The code used here was developed using the python language and it can be downloaded freely on my github repository called AlgorithmicArt. Although this was the initial idea about the videos,  the idea changed a lot after and we are not using all the videos explained here. However they are still a really good starting point.

When doing a little bit of research on the topic i found that Cellular automata was probably one of the easiest way to start. The concept of cellular automata was created by the mathematician Stephen Wolfram and some of the rules are very similar to the majority vote model used widely on statistical mechanics.

The first intuitive step is the use of the one-dimensional cellular automata (the easiest to implement and understand) . Thus picking a cellular automaton rule, it is possible to create a picture similarly to the pictures found on the internet.



To make things a little bit more interesting, a video can be made showing the evolution of the cellular automata grouping sequential gifs. This can be done using different alternatives. For example using ubuntu and the imagemagick package:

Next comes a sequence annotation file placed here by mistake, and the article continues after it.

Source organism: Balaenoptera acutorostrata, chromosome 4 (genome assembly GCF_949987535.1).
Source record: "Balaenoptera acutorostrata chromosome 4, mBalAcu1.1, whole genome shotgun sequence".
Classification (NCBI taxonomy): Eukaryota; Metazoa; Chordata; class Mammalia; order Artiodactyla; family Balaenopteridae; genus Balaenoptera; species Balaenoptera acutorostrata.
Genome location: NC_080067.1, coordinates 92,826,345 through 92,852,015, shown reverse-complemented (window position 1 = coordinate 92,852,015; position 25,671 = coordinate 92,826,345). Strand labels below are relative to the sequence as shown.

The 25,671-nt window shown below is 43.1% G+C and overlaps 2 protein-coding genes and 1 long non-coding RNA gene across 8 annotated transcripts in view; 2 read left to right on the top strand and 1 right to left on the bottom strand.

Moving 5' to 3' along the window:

convert -delay 20 -loop 0 *.jpg myimage.gif

The final video is a thing like this:

The second step is to add the climate information in the code and combine with the cellular automata. I used global temperature anomalies from NOAA. I maped the colors based on the range of temperature anomalies. Thus, the colors (global temperature anomalies) and the evolution of the cellular automata are connected:

Next post I will talk about two-dimensional cellular automata.


How I am Making Music about Climate Change

People often ask me how I am doing my music about climate change. What are the foundations of you work? What are exactly you talking and writing about? I will try to clarify a little today.